89. 89.
    Filipe, H.A.L., Moreno, M.J., Róg, T., Vattulainen, I., Loura, L.M.S.: How to tackle the issues in free energy simulations of long amphiphiles interacting with lipid membranes: convergence and local membrane deformations. J. Phys. Chem. B. 118, 3572–3581 (2014)CrossRefGoogle Scholar
  90. 90.
    Jo, S., Rui, J., Lim, J.B., Klauda, J.B., Im, W.: Cholesterol flip-flop: insights from free energy simulation studies. J. Phys. Chem. B 114, 13342–13348 (2010)CrossRefGoogle Scholar
  91. 91.
    Pan, A.C., Sezer, D., Roux, B.: Finding transition pathways using the string method with swarms of trajectories. J. Phys. Chem. B 112, 3432–3440 (2008)CrossRefGoogle Scholar
  92. 92.
    Wei, C., Pohorille, A.: Flip-flop of oleic acid in a phospholipid membrane: rate and mechanism. J. Phys. Chem. B 118, 12919–12926 (2014)CrossRefGoogle Scholar
  93. 93.
    Parisio, G., Sperotto, M.M., Ferrarini, A.: Flip-flop of steroids in phospholipid bilayers: effects of the chemical structure on transbilayer diffusion. J. Am. Chem. Soc. 134, 12198–12208 (2012)CrossRefGoogle Scholar
  94. 94.
    Kramers, H.A.: Brownian motion in a field of force and the diffusion model of chemical reactions. Physica 7, 284–304 (1940)MathSciNetMATHCrossRefGoogle Scholar
  95. 95.
    van Kampen, N.G.: Stochastic Processes in Physics and Chemistry, 3rd edn. Elsevier, Amsterdam (2007)MATHGoogle Scholar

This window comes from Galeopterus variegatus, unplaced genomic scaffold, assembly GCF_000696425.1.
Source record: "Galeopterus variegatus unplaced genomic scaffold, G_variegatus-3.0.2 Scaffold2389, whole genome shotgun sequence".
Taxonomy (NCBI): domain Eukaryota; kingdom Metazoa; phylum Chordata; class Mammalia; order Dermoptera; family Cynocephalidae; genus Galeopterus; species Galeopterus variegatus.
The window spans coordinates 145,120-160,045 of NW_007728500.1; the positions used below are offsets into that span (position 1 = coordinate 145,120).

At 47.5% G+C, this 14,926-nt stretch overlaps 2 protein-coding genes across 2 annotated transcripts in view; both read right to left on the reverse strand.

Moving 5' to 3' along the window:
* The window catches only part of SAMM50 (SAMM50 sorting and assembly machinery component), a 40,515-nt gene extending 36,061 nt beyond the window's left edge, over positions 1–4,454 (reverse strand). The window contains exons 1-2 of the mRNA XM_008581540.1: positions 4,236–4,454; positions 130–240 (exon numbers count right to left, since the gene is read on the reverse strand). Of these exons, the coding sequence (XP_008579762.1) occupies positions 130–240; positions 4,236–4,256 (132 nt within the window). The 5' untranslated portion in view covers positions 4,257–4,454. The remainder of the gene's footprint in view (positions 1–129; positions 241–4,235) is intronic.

96. 96.
    Langer, J.S.: Statistical theory of the decay of metastable states. Ann. Phys. 54, 258–275 (1969)CrossRefGoogle Scholar
  97. 97.
    Parisio, G., Ferrarini, A.: Solute partitioning into lipid bilayers: an implicit model for nonuniform and ordered environment. J. Chem. Theory Comput. 6, 2267–2280 (2010)CrossRefGoogle Scholar
  98. 98.
    Ren, W., Vanden-Eijnden, E.: String method for the study of rare events. Phys. Rev. B 66, 052301 (2002)Google Scholar
  99. 99.
    Jämbeck, J.P.M., Lyubartsev, A.P.: Exploring the free energy landscape of solutes embedded in lipid bilayers. J. Phys. Chem. Lett. 4, 1781–1787 (2013)CrossRefGoogle Scholar
  100. 100.
    Parisio, G., Stocchero, M., Ferrarini, A.: Passive membrane permeability: beyond the standard solubility-diffusion model. J. Chem. Theory Comput. 9, 5236–5246 (2013)CrossRefGoogle Scholar